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Hundreds gather on July 29 at Gresham City Hall to honor appointment of Vincent Jones-Dixon to City Council.

PMG PHOTO: ZANE SPARLING - Gresham Councilor Vincent Jones-Dixon addresses a crowd outside City Hall on Wednesday evening, July 29. An enthusiastic crowd whooped out far more than three cheers for Gresham's newest councilor, Vince Jones-Dixon, during a celebration outside City Hall on Wednesday evening, July 29.

Jones-Dixon, 31, a licensed funeral director by trade, is believed to be the first Black man to ever serve on the Gresham City Council, and the first Black person to sit at the dais since the term of Claudette LaVert more than three decades ago.

"Representation matters," Jones-Dixon said in an interview. "I'm not looking for a pat on the back or a thank you. I'm just looking to be here — be at the table — and create opportunities for other kids who look like me and other kids who are being overlooked."

Jones-Dixon, his wife, mother and hundreds of well-wishers masked up and gathered in the plaza outside City Hall for a peaceful family gathering replete with performances by local poets and renditions of "Lift Every Voice and Sing," commonly known as the Black national anthem.

PMG PHOTO: ZANE SPARLING - A woman performs 'Lift Every Voice and Sing,' commonly known as the Black national anthem, during a celebration at Gresham City Hall on Wednesday, July 29. After leading chants of "Black Lives Matter," Jones-Dixon told the audience how his brother, Andreas, was shot and killed in Rockwood in 2013 after falling in with the wrong crowd. Now the councilor's priorities include building bridges between the police department and the community to create a new definition of community policing.

"I have two kids, and they see me," Jones-Dixon added. "My nine year-old is like, 'When can I give a speech?'"

Councilor Eddy Morales said City Hall can be a lonely and frustrating place for people of color. He has urged the council to keep the Black Lives Matter flag flying above City Hall for longer than just one month.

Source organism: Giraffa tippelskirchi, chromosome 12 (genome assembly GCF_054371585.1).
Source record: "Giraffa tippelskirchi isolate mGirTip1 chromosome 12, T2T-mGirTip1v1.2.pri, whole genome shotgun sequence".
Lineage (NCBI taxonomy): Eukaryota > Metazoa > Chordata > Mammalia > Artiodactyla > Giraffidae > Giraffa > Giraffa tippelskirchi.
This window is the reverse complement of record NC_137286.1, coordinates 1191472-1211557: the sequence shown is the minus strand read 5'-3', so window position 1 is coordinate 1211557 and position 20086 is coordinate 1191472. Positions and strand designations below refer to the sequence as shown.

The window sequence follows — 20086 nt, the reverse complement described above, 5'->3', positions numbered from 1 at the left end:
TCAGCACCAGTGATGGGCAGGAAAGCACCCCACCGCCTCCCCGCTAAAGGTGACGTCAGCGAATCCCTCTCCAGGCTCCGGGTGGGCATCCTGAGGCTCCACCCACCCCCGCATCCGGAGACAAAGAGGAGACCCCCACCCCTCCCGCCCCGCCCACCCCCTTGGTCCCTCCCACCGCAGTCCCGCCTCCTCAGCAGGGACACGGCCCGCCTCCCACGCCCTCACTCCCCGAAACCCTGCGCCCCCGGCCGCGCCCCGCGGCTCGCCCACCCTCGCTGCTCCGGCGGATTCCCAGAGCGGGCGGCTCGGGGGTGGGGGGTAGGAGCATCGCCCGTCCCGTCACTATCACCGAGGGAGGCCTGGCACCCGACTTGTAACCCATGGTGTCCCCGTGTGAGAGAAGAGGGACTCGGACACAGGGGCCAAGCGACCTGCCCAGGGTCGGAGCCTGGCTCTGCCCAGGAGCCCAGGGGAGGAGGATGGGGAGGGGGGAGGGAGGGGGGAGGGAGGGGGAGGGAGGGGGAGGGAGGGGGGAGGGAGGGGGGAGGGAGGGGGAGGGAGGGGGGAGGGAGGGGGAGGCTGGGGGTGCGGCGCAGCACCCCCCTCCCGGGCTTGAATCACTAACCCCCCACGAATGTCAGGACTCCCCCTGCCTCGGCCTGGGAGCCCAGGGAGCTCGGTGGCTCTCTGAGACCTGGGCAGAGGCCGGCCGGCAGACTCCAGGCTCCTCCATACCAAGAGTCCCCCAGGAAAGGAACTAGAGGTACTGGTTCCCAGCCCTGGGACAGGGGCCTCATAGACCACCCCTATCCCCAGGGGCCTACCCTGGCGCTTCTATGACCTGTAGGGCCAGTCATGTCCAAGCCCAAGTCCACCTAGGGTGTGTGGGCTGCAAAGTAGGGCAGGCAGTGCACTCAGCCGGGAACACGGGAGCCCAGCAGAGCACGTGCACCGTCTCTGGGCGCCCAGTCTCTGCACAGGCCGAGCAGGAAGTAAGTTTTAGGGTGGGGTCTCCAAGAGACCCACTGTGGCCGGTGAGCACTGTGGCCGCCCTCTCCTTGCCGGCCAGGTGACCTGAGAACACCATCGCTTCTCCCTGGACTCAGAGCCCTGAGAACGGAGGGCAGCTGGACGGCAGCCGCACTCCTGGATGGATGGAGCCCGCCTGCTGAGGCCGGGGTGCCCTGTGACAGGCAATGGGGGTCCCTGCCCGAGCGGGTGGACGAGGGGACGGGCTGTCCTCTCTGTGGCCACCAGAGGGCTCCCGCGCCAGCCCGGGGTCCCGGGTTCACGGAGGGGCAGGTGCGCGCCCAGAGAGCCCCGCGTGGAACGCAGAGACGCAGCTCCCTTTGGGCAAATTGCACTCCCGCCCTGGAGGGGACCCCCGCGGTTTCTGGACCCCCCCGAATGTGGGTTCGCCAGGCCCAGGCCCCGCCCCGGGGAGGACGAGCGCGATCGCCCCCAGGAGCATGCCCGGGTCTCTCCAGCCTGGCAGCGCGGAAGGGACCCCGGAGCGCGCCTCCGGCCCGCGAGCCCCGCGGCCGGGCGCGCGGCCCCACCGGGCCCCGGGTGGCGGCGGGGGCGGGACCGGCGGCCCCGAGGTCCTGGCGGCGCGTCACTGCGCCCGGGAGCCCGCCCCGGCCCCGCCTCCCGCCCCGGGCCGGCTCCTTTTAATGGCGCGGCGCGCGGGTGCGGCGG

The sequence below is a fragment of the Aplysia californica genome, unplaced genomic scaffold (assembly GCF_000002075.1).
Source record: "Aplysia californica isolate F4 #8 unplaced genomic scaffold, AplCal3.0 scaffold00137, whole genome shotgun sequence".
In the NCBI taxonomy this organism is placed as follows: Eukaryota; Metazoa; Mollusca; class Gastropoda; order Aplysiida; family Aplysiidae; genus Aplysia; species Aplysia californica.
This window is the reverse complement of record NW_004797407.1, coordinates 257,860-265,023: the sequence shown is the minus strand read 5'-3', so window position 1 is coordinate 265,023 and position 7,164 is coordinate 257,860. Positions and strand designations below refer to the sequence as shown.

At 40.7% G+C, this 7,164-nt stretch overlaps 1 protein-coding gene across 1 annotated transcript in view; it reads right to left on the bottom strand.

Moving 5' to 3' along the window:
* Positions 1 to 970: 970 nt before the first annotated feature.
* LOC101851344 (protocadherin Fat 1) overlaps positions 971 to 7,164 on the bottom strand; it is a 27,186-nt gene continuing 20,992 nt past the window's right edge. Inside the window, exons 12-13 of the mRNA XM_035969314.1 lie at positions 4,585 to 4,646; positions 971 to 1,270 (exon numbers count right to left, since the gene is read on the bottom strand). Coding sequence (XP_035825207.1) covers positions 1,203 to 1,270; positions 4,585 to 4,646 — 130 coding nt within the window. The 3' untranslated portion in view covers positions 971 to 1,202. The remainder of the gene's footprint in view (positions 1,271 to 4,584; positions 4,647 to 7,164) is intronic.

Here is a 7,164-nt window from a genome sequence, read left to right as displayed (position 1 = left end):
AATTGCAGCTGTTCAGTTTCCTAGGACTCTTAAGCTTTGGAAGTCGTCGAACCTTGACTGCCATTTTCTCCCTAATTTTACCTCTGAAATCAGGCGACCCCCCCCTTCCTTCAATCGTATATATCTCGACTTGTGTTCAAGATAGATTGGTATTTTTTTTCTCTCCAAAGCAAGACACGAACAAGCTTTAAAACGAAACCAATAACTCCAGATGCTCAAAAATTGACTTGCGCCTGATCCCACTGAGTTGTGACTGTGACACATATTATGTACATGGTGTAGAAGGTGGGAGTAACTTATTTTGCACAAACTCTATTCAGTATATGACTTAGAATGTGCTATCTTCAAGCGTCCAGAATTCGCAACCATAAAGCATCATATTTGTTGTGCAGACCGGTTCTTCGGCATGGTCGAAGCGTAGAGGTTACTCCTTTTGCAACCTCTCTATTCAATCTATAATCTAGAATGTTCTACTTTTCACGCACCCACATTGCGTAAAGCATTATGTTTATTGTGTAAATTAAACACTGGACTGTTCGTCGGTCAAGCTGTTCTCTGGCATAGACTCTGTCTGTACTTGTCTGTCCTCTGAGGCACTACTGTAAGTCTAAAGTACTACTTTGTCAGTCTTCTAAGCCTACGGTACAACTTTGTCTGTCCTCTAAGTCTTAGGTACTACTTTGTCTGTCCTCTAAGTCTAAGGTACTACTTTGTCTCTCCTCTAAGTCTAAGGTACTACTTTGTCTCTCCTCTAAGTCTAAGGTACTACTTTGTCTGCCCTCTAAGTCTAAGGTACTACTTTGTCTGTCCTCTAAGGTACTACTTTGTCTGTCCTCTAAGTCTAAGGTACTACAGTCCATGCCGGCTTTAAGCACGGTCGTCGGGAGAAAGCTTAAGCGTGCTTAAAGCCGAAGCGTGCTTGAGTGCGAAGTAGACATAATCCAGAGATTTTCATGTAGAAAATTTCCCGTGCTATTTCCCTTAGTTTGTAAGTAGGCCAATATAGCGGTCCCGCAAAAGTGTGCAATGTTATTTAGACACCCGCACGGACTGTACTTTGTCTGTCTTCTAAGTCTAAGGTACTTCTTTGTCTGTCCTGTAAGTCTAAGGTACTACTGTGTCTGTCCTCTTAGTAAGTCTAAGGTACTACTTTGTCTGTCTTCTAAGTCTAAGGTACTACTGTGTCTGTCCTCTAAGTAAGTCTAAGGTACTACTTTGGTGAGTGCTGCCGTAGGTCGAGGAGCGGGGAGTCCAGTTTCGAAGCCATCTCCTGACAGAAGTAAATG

"We're not for racism in the city of Gresham," Morales told the Outlook. "My goal is, regardless of your skin tone, regardless of your sexual orientation, regardless of your ability, your age, that this city is equitable."

Dr. Stephen Graves, a 30-year Gresham resident who helps lead the local nonprofit Troublesome, said he attended the event to advocate for better access to housing stability, education and health care for the city's underserved communities. "We need affordable housing for people in this community that is not only affordable but decent as well," he said. "There's a lot of good things that are being done, but there's definitely some areas where the equity could be better dispersed."

Not everyone came out in support of the Black Lives Matter movement, however.

After rumors spread online of a counter-protest, Gresham Mayor Karylinn Echols implored citizens to remain peaceful and respectful, saying in an message that "our focus tonight is to allow all our residents to exercise their right to free speech, in a safe environment, free of violence."

While a handful of counter-protesters did attend, they stayed away from the plaza and gathered around the flagpoles, soliciting honks from passing motorists on Eastman Parkway.

Jane Hays, who is running as a Republican in a race against Rep. Janelle Bynum for House District 51, was one of the counter-protesters, and was joined by her 15-year-old adopted daughter, Tanya, who is Black.

"I do not want America to go into socialism or Marxism," said Hays. "Black Lives — yes. But Socialism and Marxism? Not for my Black kids." PMG PHOTO: ZANE SPARLING - Jane Hays, far left, and several counter-protesters gathered near the Black Lives Matter flag at Gresham City Hall on Wednesday, July 29.


Zane Sparling
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